Morrisons CEO admits Christmas ads 'worked well' as it posts slight sales growth

The spot from Publicis London called 'Christmas, Morrisons Makes It' was released 14 November

UK retailer Morrisons' like-for-like Christmas sales were up by 0.6% on 2017 claimed chief executive David Potts in a trading update today (8 January).

Potts admitted that consumers believed the “ads worked well” and were very on-brand. He caveated this: "With advertising, you’re never quite sure, but so far, so good."

Discussing performance in the nine weeks leading to 6 January, he outlined that the retailer had seen its fourth consecutive year of like-for-like sales growth at Christmas.

He said: “Our performance shows colleagues are listening hard and responding to customers, providing consistently great value and good quality when it matters most. I would once again like to thank the whole Morrisons team for what they continue to do for our customers.

“Morrisons is well set to keep improving the shopping trip and become more and more relevant for more customers.”

The spot from Publicis London called 'Christmas, Morrisons Makes It' was released 14 November.

In it the retailer showed off its butcher, fishmonger, bakery and flower stall as an ideal Christmas stop-off, touring the store and taking a stop at a family dinner where a mother is quizzed by her son about Christmas wishes being fulfilled.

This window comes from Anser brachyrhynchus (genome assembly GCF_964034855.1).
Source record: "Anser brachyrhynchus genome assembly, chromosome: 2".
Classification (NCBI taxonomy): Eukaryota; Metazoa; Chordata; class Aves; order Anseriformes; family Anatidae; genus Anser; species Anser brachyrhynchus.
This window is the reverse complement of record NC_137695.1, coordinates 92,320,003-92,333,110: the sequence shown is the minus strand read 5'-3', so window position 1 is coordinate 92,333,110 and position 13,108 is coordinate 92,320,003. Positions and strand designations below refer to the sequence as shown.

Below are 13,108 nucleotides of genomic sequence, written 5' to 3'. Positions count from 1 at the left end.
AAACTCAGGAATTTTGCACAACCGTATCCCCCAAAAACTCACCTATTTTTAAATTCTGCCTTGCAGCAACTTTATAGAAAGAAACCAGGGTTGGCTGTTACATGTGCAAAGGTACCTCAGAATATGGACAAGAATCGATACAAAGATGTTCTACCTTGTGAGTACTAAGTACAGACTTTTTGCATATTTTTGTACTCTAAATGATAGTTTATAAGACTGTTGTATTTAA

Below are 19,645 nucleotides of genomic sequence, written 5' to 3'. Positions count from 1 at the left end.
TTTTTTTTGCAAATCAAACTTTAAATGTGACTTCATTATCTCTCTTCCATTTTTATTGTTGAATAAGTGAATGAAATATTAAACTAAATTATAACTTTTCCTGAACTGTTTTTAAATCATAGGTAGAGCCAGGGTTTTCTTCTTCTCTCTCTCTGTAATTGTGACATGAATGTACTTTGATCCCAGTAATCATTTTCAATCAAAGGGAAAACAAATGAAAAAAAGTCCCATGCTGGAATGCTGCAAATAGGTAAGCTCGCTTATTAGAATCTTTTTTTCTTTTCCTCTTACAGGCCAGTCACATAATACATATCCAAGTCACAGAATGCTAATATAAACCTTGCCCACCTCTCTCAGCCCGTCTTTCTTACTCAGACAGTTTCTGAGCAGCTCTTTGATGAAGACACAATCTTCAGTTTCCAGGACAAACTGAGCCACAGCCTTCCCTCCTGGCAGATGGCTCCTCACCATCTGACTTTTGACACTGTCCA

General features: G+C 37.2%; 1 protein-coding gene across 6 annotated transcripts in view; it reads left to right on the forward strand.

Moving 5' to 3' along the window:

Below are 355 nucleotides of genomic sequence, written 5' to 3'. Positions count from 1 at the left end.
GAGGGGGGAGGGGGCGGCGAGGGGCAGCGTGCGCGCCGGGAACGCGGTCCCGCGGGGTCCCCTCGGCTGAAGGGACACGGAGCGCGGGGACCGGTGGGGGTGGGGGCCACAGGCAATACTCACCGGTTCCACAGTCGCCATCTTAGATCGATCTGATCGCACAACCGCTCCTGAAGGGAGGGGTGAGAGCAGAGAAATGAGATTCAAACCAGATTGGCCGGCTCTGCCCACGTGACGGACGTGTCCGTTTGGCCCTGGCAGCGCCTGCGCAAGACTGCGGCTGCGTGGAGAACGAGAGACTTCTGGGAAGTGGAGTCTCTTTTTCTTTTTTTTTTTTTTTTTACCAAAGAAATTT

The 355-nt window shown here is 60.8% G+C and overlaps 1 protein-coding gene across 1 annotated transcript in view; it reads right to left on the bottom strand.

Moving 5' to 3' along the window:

A second spot also outlined how the supermarket caters to those with food allergies and specific dietary requirements.

Playing much into the Greggs vegan sausage roll narrative which has been playing over the last week, the retailer said 55,000 packs of veggies in blankets were sold. additionally, it claimed it had doubled sales of reduced, 'wonky veg'.

Thomas Brereton, a retail analyst at GlobalData, said: “As the first of the Big Four supermarkets to release Christmas results, Morrisons announced marginally better than expected like-for-like sales over the period, beating analyst expectations of near-flat growth. Morrisons’ newly-found wholesale business continued to prop up overall sales, contributing 3.0% to group l-f-ls and helping to offset lower growth from fuel sales following price cuts towards the end of 2018.

“The update points towards price cutting as the main source of increasing customers, as Morrisons worked hard to keep the basket price of 'key Christmas items' the same as 2017. The Bradford-based grocer has continued in this vein into the New Year, earlier this week announcing that it intends to defend its food & grocery market share (8.3% in 2018) through cutting an average of 20% across more than 900 'store-cupboard favourite' products.”

He noted that Tesco has also announced price cuts and that Sainsbury’s is expected to do so if its merger with Asda goes through. Brereton anticipates another price war despite the challenges imposed by Brexit.

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